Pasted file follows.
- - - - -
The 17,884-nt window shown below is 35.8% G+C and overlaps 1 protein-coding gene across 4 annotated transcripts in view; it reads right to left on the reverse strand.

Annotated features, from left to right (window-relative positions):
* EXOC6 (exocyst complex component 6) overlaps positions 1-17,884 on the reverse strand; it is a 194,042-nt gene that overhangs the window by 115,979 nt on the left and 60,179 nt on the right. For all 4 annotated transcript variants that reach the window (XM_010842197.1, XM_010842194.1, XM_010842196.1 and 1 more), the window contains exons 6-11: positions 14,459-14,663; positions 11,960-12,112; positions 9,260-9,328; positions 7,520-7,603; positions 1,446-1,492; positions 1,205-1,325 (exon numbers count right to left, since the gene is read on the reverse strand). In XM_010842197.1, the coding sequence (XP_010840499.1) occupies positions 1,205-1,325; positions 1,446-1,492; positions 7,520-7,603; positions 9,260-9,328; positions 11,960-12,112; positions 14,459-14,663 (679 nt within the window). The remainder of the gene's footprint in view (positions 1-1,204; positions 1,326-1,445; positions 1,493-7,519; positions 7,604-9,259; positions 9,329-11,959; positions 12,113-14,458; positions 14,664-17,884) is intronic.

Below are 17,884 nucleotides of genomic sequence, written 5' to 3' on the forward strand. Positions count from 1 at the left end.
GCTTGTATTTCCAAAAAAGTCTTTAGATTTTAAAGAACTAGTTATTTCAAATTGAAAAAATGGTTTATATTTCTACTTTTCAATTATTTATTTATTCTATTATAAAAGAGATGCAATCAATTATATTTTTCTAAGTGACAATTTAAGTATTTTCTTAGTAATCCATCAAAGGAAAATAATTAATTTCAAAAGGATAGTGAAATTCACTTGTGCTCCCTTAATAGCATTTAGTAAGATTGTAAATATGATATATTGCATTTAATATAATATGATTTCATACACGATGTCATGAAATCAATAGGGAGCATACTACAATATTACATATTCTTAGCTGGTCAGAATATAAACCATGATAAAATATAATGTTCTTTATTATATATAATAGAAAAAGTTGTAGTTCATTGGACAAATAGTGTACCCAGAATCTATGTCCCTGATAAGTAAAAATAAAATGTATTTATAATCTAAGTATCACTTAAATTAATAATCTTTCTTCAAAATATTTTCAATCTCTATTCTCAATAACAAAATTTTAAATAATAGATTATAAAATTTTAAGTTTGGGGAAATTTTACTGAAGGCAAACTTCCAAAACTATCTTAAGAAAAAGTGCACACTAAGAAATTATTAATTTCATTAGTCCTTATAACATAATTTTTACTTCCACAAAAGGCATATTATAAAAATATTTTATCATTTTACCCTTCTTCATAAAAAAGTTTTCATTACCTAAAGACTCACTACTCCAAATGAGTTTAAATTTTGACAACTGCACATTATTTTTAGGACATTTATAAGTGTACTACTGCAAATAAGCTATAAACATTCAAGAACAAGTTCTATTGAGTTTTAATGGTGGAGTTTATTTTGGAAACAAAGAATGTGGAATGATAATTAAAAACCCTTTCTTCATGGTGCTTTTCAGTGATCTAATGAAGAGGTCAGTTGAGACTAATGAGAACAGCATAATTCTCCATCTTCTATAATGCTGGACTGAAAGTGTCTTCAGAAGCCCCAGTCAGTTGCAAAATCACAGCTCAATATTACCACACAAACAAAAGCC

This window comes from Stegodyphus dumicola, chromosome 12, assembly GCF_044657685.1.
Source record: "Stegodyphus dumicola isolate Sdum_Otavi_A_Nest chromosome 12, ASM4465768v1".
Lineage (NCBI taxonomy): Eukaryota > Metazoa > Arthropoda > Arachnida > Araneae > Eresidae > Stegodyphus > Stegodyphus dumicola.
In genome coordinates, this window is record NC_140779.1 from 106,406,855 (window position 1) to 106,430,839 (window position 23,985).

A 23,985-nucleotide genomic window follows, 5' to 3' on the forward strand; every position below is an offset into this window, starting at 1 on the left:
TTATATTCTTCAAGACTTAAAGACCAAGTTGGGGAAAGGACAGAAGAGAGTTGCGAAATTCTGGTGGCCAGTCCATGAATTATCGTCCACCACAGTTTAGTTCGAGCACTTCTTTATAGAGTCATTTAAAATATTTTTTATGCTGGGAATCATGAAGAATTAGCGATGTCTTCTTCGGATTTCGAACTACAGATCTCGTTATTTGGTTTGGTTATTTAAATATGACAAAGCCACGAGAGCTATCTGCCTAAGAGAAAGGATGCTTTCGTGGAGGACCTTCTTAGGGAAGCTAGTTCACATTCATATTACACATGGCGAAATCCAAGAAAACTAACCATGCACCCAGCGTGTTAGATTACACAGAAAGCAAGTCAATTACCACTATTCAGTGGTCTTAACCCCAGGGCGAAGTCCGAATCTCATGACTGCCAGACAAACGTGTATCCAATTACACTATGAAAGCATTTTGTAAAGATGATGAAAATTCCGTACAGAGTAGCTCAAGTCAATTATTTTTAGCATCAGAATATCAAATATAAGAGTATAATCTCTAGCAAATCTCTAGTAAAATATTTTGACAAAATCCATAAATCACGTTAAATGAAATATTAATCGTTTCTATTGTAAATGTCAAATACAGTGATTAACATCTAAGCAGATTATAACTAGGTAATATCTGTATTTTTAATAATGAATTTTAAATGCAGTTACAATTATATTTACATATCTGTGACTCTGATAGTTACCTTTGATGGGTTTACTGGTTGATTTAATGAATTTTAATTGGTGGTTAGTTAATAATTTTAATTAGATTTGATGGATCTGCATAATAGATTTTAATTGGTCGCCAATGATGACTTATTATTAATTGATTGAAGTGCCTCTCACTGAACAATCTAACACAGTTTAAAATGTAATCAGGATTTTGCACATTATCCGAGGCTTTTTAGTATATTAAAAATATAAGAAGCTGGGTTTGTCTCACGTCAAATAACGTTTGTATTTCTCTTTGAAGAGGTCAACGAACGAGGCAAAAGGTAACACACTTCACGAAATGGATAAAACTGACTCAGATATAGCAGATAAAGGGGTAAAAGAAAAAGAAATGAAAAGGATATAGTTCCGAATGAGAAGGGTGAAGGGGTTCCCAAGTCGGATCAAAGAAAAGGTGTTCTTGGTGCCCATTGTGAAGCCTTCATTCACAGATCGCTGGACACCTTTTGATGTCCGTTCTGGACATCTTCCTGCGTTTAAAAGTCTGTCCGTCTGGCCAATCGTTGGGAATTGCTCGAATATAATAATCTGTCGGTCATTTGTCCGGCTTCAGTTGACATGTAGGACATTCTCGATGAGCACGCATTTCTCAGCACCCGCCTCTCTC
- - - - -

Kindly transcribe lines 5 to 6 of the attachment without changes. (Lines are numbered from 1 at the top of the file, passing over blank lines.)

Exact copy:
GCTTGTATTTCCAAAAAAGTCTTTAGATTTTAAAGAACTAGTTATTTCAAATTGAAAAAATGGTTTATATTTCTACTTTTCAATTATTTATTTATTCTATTATAAAAGAGATGCAATCAATTATATTTTTCTAAGTGACAATTTAAGTATTTTCTTAGTAATCCATCAAAGGAAAATAATTAATTTCAAAAGGATAGTGAAATTCACTTGTGCTCCCTTAATAGCATTTAGTAAGATTGTAAATATGATATATTGCATTTAATATAATATGATTTCATACACGATGTCATGAAATCAATAGGGAGCATACTACAATATTACATATTCTTAGCTGGTCAGAATATAAACCATGATAAAATATAATGTTCTTTATTATATATAATAGAAAAAGTTGTAGTTCATTGGACAAATAGTGTACCCAGAATCTATGTCCCTGATAAGTAAAAATAAAATGTATTTATAATCTAAGTATCACTTAAATTAATAATCTTTCTTCAAAATATTTTCAATCTCTATTCTCAATAACAAAATTTTAAATAATAGATTATAAAATTTTAAGTTTGGGGAAATTTTACTGAAGGCAAACTTCCAAAACTATCTTAAGAAAAAGTGCACACTAAGAAATTATTAATTTCATTAGTCCTTATAACATAATTTTTACTTCCACAAAAGGCATATTATAAAAATATTTTATCATTTTACCCTTCTTCATAAAAAAGTTTTCATTACCTAAAGACTCACTACTCCAAATGAGTTTAAATTTTGACAACTGCACATTATTTTTAGGACATTTATAAGTGTACTACTGCAAATAAGCTATAAACATTCAAGAACAAGTTCTATTGAGTTTTAATGGTGGAGTTTATTTTGGAAACAAAGAATGTGGAATGATAATTAAAAACCCTTTCTTCATGGTGCTTTTCAGTGATCTAATGAAGAGGTCAGTTGAGACTAATGAGAACAGCATAATTCTCCATCTTCTATAATGCTGGACTGAAAGTGTCTTCAGAAGCCCCAGTCAGTTGCAAAATCACAGCTCAATATTACCACACAAACAAAAGCC

This window comes from Stegodyphus dumicola, chromosome 12, assembly GCF_044657685.1.